Web interface and front-end development are getting pretty standardised these days. And with the proliferation of front-end frameworks like Bootstrap, Foundation and Angular this is evermore the case.
I often think that people are most creative when constrained by limitations. They work out ways to achieve what they are trying to do within the boundaries and this nurtures more creative thinking than if the creator had unlimited tools at their disposal. It also leads to the creation of unintentional positive side-effects only made possible by the kind of resourceful thinking limitations stimulate.
When Liam Howlett created the initial 10-track demo for The Prodigy in 1990, he did so with two memory banks of 384KB (and maybe a further 80MB if he had a SCSI hard drive), a 12-bit sampler/synthesizer and a 16-track sequencer.
Today’s producers have Mac Pros with 6-core processors, 16GB of RAM and 27 inch monitors running Ableton Live 9. They also have all-but-unlimited instant access to samples and software synthesizers at their fingertips.
But who would you say is more creative? Calvin Harris or Liam Howlett?
In a lot of ways I think the web is the same. When we all first flooded through the doors of the World Wide Web in the 90s, and began cobbling together our own websites, MySpace pages and early weblogs, none of us really knew what we were doing, but we did it anyway!
Back then we had limited knowledge, limited available CSS rules, limited HTML and limited front-end scripting tools. But we still took Sir Berners-Lee’s brainchild, and we hacked about and created our own shit with it.
I Miss The Old Internet
The old internet was full of awesome ‘out-there’ websites that were created despite these limitations. While many of the websites we see today are incredible, and technically far superior in terms of design and implementation, they all kind of follow the same frameworks, and I miss the quirk of the ‘old internet’.
While I don’t miss developing with endless nested tables, positioning stuff using spacer GIFs, and having to create a separate style-sheet for every single fucking browser, I do miss stumbling on mental sites like these and thinking “What the fuck?!”:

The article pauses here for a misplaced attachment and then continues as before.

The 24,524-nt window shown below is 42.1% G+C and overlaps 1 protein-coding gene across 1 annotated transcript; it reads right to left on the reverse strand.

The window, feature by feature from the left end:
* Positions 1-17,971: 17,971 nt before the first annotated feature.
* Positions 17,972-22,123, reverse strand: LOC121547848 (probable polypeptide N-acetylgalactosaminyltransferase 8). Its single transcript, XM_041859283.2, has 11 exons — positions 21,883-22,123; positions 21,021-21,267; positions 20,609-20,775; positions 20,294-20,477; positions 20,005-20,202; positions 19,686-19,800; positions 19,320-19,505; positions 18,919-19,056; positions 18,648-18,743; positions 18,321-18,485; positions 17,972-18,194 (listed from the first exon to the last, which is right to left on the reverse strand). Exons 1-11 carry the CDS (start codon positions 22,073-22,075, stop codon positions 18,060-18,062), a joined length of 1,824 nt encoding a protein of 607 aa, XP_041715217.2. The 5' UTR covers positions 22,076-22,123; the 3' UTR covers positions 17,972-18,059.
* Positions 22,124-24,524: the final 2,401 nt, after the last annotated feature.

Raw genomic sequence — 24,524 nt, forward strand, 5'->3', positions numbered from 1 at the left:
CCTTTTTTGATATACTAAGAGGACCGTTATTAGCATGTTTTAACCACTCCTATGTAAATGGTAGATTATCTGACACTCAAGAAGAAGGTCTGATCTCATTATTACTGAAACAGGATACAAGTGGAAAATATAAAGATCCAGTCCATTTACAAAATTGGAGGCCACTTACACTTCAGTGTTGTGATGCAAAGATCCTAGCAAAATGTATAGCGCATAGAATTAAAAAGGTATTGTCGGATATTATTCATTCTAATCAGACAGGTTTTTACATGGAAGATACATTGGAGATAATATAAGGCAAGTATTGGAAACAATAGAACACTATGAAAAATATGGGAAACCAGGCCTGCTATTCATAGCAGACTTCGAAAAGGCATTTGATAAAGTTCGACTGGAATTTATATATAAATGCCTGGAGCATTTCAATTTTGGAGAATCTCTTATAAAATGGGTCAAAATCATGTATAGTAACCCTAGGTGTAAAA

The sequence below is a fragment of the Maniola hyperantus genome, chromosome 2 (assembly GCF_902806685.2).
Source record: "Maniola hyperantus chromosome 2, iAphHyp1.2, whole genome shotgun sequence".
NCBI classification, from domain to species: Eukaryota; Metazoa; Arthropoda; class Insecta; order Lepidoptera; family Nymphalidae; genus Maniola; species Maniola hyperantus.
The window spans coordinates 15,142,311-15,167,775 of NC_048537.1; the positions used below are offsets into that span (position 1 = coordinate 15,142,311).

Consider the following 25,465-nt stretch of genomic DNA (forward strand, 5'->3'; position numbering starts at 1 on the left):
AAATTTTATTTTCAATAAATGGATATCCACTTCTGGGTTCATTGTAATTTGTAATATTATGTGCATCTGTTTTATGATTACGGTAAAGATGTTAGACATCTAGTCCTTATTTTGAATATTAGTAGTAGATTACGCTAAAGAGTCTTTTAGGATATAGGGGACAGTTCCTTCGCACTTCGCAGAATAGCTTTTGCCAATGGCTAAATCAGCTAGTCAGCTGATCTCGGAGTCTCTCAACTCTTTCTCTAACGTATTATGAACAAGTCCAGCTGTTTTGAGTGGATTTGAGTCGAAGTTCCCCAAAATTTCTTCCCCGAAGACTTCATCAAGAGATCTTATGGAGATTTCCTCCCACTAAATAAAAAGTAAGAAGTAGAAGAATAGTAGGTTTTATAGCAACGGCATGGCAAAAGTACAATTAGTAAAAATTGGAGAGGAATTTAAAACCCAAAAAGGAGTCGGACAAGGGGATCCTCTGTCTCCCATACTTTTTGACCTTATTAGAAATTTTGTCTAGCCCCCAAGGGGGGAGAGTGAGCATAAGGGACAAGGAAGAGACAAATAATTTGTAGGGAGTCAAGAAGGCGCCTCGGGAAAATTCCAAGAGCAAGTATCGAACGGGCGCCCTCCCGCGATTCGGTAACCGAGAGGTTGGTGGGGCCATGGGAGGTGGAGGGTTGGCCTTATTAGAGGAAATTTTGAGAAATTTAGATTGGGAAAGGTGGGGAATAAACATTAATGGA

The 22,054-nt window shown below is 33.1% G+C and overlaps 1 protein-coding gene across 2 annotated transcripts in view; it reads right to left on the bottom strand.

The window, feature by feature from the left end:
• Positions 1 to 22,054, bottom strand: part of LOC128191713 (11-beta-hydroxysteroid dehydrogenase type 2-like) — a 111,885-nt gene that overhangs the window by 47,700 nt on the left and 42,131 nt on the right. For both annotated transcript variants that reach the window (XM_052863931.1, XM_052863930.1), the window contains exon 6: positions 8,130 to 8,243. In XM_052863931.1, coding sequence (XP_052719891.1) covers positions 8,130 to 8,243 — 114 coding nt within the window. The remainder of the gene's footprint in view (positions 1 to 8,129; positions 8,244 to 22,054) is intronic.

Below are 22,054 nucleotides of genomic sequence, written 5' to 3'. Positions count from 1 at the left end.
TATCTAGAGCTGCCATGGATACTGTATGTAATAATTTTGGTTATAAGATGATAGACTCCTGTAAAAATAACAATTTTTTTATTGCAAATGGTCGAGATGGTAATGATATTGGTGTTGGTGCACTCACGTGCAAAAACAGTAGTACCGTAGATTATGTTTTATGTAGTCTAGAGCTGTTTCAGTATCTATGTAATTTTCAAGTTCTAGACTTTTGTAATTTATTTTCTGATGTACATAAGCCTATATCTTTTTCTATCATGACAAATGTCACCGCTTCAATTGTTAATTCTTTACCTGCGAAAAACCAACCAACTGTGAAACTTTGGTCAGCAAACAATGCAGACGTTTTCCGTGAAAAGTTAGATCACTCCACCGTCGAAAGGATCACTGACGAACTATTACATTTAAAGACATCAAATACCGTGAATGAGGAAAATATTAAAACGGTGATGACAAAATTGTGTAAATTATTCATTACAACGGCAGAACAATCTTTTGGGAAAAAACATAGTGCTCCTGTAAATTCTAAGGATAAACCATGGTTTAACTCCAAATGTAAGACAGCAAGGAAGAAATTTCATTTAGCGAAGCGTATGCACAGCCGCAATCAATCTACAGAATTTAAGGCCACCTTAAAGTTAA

And of course the best webpage in the universe, which I used to chuckle at regularly once upon a time: Best Page in The Universe
Seriously, I miss that shit. They were ridiculous, but awesome in their own way.
When I first started using Google. It looked like this:
It seems like today we have replaced the limitations we used to have in the early days of the web with pseudo-limitations of our own creation. We have devised best practice standards based on the best of what we discovered before, and out of these created frameworks.
Aside from acting as our new creative boundaries, there are plenty of other reasons why we need today’s web development standards and frameworks which stops my nostalgia running wild. Professional web development would be much harder without them and here are some of the reasons why:
Frameworks allow us to quickly prototype, they have ‘out-of-the-box’ styles and layouts which allow us to quickly knock something up and see if it’s going to work before committing loads of resource to building the real thing.
Cross Browser Compatibility
Frameworks and standards deal with a lot of the cross-browser pitfalls for us, and although this is becoming less of an issue with browsers moving more in-line with standards (even Internet Explorer works now – most of the time), it’s nice not to have to worry about this issue, which in the past used to add hours and hours of stress to projects.
Cross Device Compatibility
It’s so much quicker to use a framework such as Foundation to deal with responsiveness, navigation and performance across devices than to hand-code your own CSS for each project.
For developers like me who hate the tedium of trying to perfectly align elements using CSS, frameworks and standard practices are a god-send. They make my life a lot easier.
Leveraging frameworks and standard practices reduces development times, it means we can build more useful business logic with project budgets and deliver more value. It also means we get to focus more on the interesting stuff, and not have to repeat the same ground work for each build.
These thoughts were inspired by a conversation with my good friend Ben Cooper
, but he believes all websites should look like this: Motherfuckingwebsite
, so he doesn’t get a say on the subject.
What do you think about today’s web standards and frameworks? Do you feel nostalgic sometimes? Comment below and let me know.